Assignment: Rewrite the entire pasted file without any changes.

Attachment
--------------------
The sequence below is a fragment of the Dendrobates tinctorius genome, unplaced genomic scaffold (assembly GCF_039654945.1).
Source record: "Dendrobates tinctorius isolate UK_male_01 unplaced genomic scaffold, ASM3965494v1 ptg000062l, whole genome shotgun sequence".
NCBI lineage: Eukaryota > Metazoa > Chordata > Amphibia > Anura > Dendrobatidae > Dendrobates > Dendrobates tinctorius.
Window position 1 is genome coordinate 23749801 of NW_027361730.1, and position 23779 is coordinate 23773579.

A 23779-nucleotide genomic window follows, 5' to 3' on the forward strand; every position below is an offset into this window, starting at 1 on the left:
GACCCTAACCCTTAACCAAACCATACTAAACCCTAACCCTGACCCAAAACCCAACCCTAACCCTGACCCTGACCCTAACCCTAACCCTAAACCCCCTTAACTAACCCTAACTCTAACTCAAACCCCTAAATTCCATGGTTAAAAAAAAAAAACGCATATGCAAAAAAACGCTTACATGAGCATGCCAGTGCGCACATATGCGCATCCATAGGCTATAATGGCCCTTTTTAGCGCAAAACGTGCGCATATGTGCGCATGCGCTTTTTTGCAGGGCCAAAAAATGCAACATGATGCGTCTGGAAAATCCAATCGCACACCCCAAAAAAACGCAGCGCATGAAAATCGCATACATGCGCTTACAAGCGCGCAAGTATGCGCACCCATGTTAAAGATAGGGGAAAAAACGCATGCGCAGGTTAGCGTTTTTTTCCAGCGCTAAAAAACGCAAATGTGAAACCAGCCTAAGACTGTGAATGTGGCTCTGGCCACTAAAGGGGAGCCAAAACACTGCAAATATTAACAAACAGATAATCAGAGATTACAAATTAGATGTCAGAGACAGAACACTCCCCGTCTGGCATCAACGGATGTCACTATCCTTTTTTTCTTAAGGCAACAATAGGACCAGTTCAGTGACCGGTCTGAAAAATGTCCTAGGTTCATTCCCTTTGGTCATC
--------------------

The sequence below is a fragment of the Dendrobates tinctorius genome, unplaced genomic scaffold (assembly GCF_039654945.1).
Source record: "Dendrobates tinctorius isolate UK_male_01 unplaced genomic scaffold, ASM3965494v1 ptg000062l, whole genome shotgun sequence".
NCBI lineage: Eukaryota > Metazoa > Chordata > Amphibia > Anura > Dendrobatidae > Dendrobates > Dendrobates tinctorius.
Window position 1 is genome coordinate 23749801 of NW_027361730.1, and position 23779 is coordinate 23773579.

A 23779-nucleotide genomic window follows, 5' to 3' on the forward strand; every position below is an offset into this window, starting at 1 on the left:
GACCCTAACCCTTAACCAAACCATACTAAACCCTAACCCTGACCCAAAACCCAACCCTAACCCTGACCCTGACCCTAACCCTAACCCTAAACCCCCTTAACTAACCCTAACTCTAACTCAAACCCCTAAATTCCATGGTTAAAAAAAAAAAACGCATATGCAAAAAAACGCTTACATGAGCATGCCAGTGCGCACATATGCGCATCCATAGGCTATAATGGCCCTTTTTAGCGCAAAACGTGCGCATATGTGCGCATGCGCTTTTTTGCAGGGCCAAAAAATGCAACATGATGCGTCTGGAAAATCCAATCGCACACCCCAAAAAAACGCAGCGCATGAAAATCGCATACATGCGCTTACAAGCGCGCAAGTATGCGCACCCATGTTAAAGATAGGGGAAAAAACGCATGCGCAGGTTAGCGTTTTTTTCCAGCGCTAAAAAACGCAAATGTGAAACCAGCCTAAGACTGTGAATGTGGCTCTGGCCACTAAAGGGGAGCCAAAACACTGCAAATATTAACAAACAGATAATCAGAGATTACAAATTAGATGTCAGAGACAGAACACTCCCCGTCTGGCATCAACGGATGTCACTATCCTTTTTTTCTTAAGGCAACAATAGGACCAGTTCAGTGACCGGTCTGAAAAATGTCCTAGGTTCATTCCCTTTGGTCATC